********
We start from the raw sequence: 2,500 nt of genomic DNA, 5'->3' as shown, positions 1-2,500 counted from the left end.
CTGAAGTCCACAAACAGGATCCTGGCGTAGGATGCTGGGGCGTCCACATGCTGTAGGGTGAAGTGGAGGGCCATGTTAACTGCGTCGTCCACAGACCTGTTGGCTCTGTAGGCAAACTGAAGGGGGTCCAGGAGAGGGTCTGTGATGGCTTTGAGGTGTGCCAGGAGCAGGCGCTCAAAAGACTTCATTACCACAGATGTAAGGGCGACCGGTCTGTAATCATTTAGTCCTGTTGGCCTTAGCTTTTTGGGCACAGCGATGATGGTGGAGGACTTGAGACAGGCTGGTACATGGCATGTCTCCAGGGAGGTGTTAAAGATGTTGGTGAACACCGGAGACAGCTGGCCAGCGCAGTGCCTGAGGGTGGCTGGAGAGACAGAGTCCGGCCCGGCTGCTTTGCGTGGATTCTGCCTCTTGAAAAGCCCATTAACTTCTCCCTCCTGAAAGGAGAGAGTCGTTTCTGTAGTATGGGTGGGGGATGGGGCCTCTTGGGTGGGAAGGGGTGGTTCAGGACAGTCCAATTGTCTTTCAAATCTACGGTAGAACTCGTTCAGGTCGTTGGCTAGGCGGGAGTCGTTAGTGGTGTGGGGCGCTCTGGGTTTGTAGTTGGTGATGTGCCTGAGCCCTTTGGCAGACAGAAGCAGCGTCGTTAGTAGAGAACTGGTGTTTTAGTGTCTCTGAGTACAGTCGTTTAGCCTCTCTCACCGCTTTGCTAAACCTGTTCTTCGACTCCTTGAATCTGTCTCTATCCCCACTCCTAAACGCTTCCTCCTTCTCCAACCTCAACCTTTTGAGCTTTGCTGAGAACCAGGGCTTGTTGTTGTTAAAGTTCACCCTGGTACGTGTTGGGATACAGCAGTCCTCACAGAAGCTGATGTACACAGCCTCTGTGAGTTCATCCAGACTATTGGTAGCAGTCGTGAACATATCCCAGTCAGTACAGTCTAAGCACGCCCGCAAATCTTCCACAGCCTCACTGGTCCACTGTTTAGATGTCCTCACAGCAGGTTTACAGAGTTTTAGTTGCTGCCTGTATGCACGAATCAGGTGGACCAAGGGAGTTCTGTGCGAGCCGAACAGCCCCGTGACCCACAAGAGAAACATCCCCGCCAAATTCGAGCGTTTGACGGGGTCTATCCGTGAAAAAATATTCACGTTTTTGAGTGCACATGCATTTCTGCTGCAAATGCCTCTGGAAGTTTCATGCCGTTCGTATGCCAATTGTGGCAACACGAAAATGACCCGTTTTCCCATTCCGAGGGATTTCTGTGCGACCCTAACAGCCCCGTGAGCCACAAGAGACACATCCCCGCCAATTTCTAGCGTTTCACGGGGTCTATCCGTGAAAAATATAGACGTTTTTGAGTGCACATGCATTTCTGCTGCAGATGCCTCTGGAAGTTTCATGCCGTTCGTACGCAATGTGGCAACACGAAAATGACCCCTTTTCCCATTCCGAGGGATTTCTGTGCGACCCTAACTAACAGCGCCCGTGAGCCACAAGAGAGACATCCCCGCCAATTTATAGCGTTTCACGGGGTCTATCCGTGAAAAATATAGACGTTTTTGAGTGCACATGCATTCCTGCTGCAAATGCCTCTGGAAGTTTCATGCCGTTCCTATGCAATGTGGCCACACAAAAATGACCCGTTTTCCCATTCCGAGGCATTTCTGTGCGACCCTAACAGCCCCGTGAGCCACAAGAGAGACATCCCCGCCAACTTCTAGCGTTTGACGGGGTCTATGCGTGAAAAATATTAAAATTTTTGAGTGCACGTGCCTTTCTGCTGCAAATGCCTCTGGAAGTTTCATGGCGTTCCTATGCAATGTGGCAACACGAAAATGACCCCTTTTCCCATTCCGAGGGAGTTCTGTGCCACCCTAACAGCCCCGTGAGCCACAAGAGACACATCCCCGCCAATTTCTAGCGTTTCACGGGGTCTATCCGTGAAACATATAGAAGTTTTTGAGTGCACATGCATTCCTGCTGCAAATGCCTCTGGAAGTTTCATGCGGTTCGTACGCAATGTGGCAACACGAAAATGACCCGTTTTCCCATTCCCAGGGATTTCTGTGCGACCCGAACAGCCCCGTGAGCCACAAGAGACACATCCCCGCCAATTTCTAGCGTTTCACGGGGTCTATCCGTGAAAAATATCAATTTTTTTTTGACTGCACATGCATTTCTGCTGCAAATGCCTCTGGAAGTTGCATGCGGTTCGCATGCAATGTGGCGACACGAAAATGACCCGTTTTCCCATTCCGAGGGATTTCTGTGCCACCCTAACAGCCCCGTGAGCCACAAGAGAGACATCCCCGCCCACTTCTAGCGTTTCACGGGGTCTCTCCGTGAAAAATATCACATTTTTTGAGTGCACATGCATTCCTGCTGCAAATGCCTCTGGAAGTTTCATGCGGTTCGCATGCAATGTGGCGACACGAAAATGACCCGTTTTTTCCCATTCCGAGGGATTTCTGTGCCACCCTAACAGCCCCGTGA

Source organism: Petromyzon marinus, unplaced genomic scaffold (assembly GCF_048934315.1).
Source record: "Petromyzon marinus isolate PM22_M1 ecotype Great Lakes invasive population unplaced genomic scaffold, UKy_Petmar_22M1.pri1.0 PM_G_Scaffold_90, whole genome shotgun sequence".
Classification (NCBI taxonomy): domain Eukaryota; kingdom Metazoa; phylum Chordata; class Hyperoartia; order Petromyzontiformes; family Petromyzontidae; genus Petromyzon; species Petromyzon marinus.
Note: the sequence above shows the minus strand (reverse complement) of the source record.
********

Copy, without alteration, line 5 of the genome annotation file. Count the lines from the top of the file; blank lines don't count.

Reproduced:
Classification (NCBI taxonomy): domain Eukaryota; kingdom Metazoa; phylum Chordata; class Hyperoartia; order Petromyzontiformes; family Petromyzontidae; genus Petromyzon; species Petromyzon marinus.